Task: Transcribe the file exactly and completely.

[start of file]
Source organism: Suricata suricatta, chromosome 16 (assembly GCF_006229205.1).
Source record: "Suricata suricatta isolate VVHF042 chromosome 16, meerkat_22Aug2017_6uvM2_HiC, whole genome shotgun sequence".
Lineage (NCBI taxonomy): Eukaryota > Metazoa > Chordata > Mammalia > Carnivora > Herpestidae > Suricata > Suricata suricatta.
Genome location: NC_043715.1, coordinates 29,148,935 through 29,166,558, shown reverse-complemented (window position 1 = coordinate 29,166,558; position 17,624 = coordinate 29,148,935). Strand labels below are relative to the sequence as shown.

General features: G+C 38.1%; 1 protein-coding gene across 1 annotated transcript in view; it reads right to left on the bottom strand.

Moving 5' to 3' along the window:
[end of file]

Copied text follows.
Source organism: Suricata suricatta, chromosome 16 (assembly GCF_006229205.1).
Source record: "Suricata suricatta isolate VVHF042 chromosome 16, meerkat_22Aug2017_6uvM2_HiC, whole genome shotgun sequence".
Lineage (NCBI taxonomy): Eukaryota > Metazoa > Chordata > Mammalia > Carnivora > Herpestidae > Suricata > Suricata suricatta.
Genome location: NC_043715.1, coordinates 29,148,935 through 29,166,558, shown reverse-complemented (window position 1 = coordinate 29,166,558; position 17,624 = coordinate 29,148,935). Strand labels below are relative to the sequence as shown.

General features: G+C 38.1%; 1 protein-coding gene across 1 annotated transcript in view; it reads right to left on the bottom strand.

Moving 5' to 3' along the window: